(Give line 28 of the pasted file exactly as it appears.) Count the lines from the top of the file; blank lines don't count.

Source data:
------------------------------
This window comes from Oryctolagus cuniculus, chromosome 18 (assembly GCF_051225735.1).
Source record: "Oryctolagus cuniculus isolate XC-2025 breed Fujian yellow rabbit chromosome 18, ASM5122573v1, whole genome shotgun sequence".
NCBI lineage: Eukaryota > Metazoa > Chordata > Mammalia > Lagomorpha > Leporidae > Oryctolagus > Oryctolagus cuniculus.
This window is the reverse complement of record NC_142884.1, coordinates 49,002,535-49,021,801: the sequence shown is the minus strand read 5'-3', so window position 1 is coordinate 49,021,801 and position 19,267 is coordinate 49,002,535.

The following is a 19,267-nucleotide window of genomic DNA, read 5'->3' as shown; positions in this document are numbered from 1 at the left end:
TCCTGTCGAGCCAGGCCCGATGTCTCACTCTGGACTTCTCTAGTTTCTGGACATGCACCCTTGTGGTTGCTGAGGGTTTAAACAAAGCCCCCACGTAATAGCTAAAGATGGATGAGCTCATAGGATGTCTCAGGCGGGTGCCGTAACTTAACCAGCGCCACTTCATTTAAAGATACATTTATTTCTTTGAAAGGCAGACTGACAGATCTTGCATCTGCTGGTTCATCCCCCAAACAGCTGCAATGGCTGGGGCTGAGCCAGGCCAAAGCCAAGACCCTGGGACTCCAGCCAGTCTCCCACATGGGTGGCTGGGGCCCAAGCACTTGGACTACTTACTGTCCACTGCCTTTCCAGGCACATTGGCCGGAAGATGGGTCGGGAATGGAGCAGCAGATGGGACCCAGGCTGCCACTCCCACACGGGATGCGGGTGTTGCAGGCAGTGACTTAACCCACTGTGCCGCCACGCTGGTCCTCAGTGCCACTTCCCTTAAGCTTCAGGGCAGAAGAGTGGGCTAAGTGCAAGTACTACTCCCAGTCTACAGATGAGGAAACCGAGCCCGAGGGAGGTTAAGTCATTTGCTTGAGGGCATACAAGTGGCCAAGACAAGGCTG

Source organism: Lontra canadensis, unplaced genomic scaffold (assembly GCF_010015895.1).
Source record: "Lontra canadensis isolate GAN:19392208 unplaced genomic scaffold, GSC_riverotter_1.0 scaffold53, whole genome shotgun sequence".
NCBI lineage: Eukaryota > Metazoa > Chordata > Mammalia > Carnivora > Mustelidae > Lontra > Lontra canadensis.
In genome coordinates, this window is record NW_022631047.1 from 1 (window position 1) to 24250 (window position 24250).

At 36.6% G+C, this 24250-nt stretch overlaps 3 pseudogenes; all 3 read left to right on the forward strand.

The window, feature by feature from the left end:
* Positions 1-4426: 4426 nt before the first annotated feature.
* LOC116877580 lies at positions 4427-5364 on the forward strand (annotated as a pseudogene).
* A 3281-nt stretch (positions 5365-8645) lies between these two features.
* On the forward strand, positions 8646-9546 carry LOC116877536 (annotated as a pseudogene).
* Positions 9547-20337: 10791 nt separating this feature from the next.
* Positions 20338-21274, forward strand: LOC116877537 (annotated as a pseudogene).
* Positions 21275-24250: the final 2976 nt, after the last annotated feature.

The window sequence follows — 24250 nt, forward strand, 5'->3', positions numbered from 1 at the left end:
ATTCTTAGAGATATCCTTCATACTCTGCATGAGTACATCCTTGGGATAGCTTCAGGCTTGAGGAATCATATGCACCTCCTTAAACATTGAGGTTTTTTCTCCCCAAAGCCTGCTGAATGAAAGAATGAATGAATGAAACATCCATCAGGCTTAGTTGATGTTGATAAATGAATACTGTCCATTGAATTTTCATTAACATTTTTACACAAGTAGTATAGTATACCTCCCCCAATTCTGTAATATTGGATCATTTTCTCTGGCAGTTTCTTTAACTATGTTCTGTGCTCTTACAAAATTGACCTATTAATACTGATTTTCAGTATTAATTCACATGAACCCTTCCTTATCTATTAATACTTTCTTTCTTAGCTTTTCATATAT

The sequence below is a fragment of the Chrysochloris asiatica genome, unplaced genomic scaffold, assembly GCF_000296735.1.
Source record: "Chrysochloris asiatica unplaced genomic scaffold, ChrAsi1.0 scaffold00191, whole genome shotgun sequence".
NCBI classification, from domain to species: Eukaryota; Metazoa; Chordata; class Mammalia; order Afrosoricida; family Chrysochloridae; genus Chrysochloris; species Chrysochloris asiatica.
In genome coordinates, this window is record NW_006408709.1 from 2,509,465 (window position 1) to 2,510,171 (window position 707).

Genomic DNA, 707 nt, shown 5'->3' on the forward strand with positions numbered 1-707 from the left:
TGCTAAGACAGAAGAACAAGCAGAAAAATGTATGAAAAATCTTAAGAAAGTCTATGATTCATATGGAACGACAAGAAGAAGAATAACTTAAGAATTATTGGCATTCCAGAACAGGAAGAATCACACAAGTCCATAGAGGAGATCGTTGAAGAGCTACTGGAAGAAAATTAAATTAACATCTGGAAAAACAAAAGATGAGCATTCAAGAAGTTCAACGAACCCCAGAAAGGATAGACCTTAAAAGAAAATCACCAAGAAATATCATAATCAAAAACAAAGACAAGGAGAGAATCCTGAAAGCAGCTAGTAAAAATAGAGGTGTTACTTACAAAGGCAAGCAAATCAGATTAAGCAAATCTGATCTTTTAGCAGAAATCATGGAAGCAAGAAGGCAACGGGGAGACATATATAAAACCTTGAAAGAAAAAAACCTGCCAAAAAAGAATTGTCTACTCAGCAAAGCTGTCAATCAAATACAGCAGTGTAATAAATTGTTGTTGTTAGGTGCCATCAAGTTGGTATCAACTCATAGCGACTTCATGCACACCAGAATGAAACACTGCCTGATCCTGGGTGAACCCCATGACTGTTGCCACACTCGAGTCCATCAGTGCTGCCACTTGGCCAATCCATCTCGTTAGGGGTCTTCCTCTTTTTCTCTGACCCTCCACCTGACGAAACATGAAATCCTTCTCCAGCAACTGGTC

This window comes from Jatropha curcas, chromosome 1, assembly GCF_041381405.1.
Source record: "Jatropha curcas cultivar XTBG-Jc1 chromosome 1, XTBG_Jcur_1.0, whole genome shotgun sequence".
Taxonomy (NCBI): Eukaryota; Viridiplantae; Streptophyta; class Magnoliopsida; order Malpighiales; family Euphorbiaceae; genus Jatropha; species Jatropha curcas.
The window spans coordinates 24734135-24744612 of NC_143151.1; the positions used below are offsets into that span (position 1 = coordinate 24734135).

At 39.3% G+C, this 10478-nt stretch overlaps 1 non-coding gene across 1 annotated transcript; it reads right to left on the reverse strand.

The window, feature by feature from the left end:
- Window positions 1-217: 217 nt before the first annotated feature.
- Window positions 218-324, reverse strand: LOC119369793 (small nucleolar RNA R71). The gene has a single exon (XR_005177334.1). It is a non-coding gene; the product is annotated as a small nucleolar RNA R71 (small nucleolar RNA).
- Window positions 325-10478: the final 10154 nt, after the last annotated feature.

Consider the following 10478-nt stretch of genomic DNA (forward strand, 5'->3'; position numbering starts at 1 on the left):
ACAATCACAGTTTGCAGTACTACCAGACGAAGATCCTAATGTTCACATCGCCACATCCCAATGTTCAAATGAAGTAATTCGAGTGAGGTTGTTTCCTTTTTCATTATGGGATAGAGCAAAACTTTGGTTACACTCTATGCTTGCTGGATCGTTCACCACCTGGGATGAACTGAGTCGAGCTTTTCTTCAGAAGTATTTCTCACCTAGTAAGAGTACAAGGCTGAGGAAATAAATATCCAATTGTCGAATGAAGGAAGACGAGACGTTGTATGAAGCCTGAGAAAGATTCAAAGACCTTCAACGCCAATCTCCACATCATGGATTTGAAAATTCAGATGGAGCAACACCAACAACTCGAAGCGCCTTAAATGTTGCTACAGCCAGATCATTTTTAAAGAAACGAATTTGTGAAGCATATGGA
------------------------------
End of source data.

This window comes from Jatropha curcas, chromosome 1, assembly GCF_041381405.1.